John H. Rossmeisl, Jr., DVM, MS, DACVIM, Virginia Tech

ArticleLast Updated March 20153 min readPeer Reviewed
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Phenobarbital is an effective antiepileptic drug used in dogs and cats.1-3


  • Many adverse events associated with phenobarbital (PB) use in dogs and cats are transient; others are acceptably managed with appropriate client education.1,3

  • Hepatotoxicity can develop in dogs treated chronically with PB,3-6 but

    • Is avoidable with diligent therapeutic monitoring

    • May be reversible with prompt drug withdrawal and supportive therapy

  • Early recognition and treatment are key in resolving any complication that may arise.

Adverse Events

  • Adverse events are more commonly observed in dogs than in cats.2,3

  • Common acute and transient adverse behavioral effects include sedation, hyperexcitability, and restlessness.  

    • Signs resolve in most patients within 2 weeks of starting therapy.1,3

      • Improvement may result from induction of PB biotransformation over time.

  • Frequently reported chronic and persistent side effects are polydipsia, polyuria, and polyphagia.

    • Can be intolerable to some owners, requiring changing the antiepileptic drug (AED)1,3

  • In dogs, subacute-to-chronic treatment is often associated with subclinical laboratory abnormalities, including3,7

    • Decreased total and free thyroxine concentrations

    • Mild-to-moderate elevations in ALP and, to a lesser extent, ALT

Toxicities & Severe Reactions

  • Hepatotoxicity

    • Most common clinically significant, severe complication associated with PB3,4,8

    • Risk factors include

      • Chronic PB use

      • Serum PB concentrations >35 μg/mL (151 µmol/L)

      • Concurrent therapy with other hepatotoxic drugs (see Warnings)

    • May result in irreversible and fatal hepatic failure

    • Clinical signs

      • Abdominal effusion

      • Anorexia

      • Icterus and pigmenturia

      • Marked sedation and ataxia

      • Vomiting/diarrhea

    • Laboratory abnormalities

      • Elevated bile acid concentrations

      • Low serum albumin (hypoalbuminemia)

      • Increased serum PB concentration without dose escalation

      • Moderate-to-marked elevations in ALP and ALT

  • Blood dyscrasia3,5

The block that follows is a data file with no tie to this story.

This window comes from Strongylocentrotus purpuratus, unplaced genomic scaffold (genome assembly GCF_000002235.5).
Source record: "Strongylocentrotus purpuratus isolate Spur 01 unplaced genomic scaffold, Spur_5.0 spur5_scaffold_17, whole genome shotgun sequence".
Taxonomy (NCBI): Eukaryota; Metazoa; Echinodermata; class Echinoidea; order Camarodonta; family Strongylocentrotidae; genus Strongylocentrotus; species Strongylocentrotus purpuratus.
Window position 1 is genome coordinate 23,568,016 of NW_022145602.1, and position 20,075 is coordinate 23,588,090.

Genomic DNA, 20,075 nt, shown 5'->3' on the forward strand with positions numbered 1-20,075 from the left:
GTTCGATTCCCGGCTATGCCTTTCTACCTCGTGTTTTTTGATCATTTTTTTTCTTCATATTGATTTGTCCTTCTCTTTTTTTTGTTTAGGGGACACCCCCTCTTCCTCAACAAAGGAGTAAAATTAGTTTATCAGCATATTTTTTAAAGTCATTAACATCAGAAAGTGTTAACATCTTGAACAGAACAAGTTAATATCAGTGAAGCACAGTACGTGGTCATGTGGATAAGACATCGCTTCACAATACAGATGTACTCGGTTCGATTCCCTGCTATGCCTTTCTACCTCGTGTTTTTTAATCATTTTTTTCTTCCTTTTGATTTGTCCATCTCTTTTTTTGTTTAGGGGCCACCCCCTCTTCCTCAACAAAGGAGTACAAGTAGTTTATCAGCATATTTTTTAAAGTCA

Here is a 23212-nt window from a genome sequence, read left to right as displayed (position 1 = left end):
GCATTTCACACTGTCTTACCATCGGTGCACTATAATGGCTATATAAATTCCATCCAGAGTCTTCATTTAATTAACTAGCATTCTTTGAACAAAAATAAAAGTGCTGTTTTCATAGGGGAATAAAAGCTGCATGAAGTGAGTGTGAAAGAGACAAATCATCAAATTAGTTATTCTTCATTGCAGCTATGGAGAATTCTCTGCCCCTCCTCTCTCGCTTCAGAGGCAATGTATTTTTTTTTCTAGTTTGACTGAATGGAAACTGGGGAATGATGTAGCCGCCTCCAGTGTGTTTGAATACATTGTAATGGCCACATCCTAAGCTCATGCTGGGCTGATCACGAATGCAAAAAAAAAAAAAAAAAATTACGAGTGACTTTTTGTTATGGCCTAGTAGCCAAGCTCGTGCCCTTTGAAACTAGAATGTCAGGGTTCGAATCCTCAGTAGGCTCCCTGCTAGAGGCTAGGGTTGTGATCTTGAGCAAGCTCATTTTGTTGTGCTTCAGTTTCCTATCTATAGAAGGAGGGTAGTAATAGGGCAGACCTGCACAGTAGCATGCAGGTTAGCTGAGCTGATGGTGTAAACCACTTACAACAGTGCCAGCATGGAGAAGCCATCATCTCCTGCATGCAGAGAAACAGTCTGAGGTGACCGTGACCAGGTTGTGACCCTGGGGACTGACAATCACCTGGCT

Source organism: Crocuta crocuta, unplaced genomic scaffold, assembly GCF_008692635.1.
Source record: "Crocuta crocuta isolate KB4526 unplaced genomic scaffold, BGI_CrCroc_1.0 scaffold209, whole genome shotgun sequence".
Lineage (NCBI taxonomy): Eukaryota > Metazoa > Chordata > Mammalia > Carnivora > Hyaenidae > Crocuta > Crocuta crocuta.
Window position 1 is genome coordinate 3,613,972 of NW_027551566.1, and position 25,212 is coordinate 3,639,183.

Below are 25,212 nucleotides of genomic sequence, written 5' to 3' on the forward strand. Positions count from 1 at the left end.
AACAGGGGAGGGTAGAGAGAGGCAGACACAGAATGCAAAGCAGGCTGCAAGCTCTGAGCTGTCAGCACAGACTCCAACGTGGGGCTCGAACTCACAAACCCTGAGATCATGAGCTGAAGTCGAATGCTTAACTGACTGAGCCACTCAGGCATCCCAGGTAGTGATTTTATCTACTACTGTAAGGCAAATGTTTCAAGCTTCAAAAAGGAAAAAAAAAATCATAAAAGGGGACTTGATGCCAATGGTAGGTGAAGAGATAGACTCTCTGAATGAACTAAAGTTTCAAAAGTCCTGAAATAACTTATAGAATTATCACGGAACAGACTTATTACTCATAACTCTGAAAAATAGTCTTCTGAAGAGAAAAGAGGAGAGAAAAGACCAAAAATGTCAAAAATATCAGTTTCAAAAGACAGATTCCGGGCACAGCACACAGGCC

• Rare idiosyncratic reaction that usually develops within several months of therapy

    • Clinical signs

      • Anorexia

      • Fever

      • Lethargy

      • Splenomegaly

      • Spontaneous hemorrhage

    • Laboratory abnormalities

      •  Neutropenia

      • Thrombocytopenia

      • Anemia

  • Superficial necrolytic dermatitis8

    • Multifocal dermatopathy characterized by erythema and papules that progress to erosions

      • Predilection for footpads, mucocutaneous junctions, and axillary and inguinal regions

    • Can develop with chronic PB administration

    • Often associated with laboratory, ultrasonographic, and histopathologic evidence of hepatic disease

      • Overt clinical hepatic failure is rare.

  • Dyskinesia6

    • Rare reaction defined by abnormal, involuntary, repetitive muscle movements that distort or impair voluntary motions

Treatment Monitoring & Precautionary Measures3-6

  • CBC, serum chemistry panel, and urinalysis should be performed before PB therapy is initiated.

  • After steady-state PB concentrations are confirmed (at approximately 2 weeks), monitor serum PB concentrations, serum chemistry panel findings, and serum bile acids q6mo in patients on chronic PB therapy.

  • Serious hepatotoxicity requires

    • Prompt PB discontinuation

    • Appropriate symptomatic and supportive care

      • Fluids

      • Gastric protectants

      • Dietary and nutraceutical hepatic support

      • Management of hepatic encephalopathy or coagulopathy (if present)

      • Other measures as indicated

    • Acute PB withdrawal may precipitate seizures.

    • Consider loading with additional AED (eg, potassium bromide).

    • Hepatotoxicity, myelosuppression, and dyskinesia may be reversible with prompt recognition and treatment.


  • Avoid PB use in patients with preexisting hepatic disease.

  • Risk for clinically significant liver dysfunction may increase when PB is administered with other hepatotoxic drugs.

  • May potentiate sedative effects of CNS depressants (eg, anti-histamines, benzodiazepines, narcotics)

  • Hepatic or intestinal P450 activities induced by PB may result in drug interactions by increasing drug metabolism, resulting in

    • Reduced blood concentrations and therapeutic efficacy (eg, cyclosporine, doxycycline, zonisamide, mitotane)

    • Increased active metabolites of parent compound, thus potentiating therapeutic effects or causing toxic effects (eg, acetaminophen)